She jumped right back into the fray, earning a guilty verdict co-prosecuting the office’s first-ever human trafficking case in Seminole County, Florida. At the same time, she simultaneously practice civil law (2015-2019) as a legal consultant for TAYS, Inc., where she managed contracts, employees, and subcontractors in the I.T. industry.
With the State Attorney’s Office, she served as the division chief for the Domestic Violence Unit and prior to that position as the intake attorney for both the Sex Crimes and Child Abuse Unit and the Human Trafficking Unit.
Patel-Dookhoo is passionate about assisting victims of violent crimes, as well as protecting children, and has won awards for her work. She has also spoken frequently to Florida citizens about human trafficking.
Patel-Dookhoo credits her law school training for much of her success with the State Attorney’s Office. “I knew how to research,” she explained. “I could think on my feet and trust myself.”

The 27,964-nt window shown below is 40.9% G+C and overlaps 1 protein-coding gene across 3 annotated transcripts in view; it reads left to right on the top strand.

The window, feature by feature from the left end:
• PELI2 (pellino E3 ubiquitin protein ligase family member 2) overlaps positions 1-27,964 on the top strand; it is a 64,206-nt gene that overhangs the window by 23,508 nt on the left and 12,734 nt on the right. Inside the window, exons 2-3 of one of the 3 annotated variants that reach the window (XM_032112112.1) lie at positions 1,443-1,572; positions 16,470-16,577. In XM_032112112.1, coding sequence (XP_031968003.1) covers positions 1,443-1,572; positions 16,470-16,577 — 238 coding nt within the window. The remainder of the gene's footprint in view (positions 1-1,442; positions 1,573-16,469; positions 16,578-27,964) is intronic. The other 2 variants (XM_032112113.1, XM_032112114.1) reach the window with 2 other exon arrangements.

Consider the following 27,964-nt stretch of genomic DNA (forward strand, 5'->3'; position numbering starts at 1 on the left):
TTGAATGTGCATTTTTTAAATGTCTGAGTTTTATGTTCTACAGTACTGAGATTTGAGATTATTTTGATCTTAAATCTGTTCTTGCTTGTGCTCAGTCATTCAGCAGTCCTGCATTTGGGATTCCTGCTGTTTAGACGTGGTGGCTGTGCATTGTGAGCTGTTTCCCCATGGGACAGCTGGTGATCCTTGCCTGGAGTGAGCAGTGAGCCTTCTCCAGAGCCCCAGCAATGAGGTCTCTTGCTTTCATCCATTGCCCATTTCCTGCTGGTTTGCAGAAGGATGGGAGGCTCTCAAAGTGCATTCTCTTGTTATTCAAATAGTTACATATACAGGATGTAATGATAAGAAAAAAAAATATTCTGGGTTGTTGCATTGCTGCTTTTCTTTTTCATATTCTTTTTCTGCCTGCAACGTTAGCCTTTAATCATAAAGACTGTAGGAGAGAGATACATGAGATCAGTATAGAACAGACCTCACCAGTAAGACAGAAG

A lifelong practice of taking notes longhand embeds information in Patel-Dookhoo’s mind for immediate retrieval during trial or even in conversation.
THE EARLY YEARS
The Patel family came to the United States from India, sponsored by Patel-Dookhoo’s maternal uncle, and settled in New Jersey where Jigisa was born. They moved from the Garden State to Florida when Jigisa and her brother were very young. Her parents owned and operated a small convenience store and it was there that the sense of community and responsibility for others was embedded.
That sense of belonging and involvement continues to this day. Patel-Dookhoo’s professional life includes service as an educator. She’s taught Business Law at Eastern Florida State College, instructed Brevard and Seminole County law enforcement officers in practical aspects of law affecting their jobs, and introduced young students to concepts about justice matters.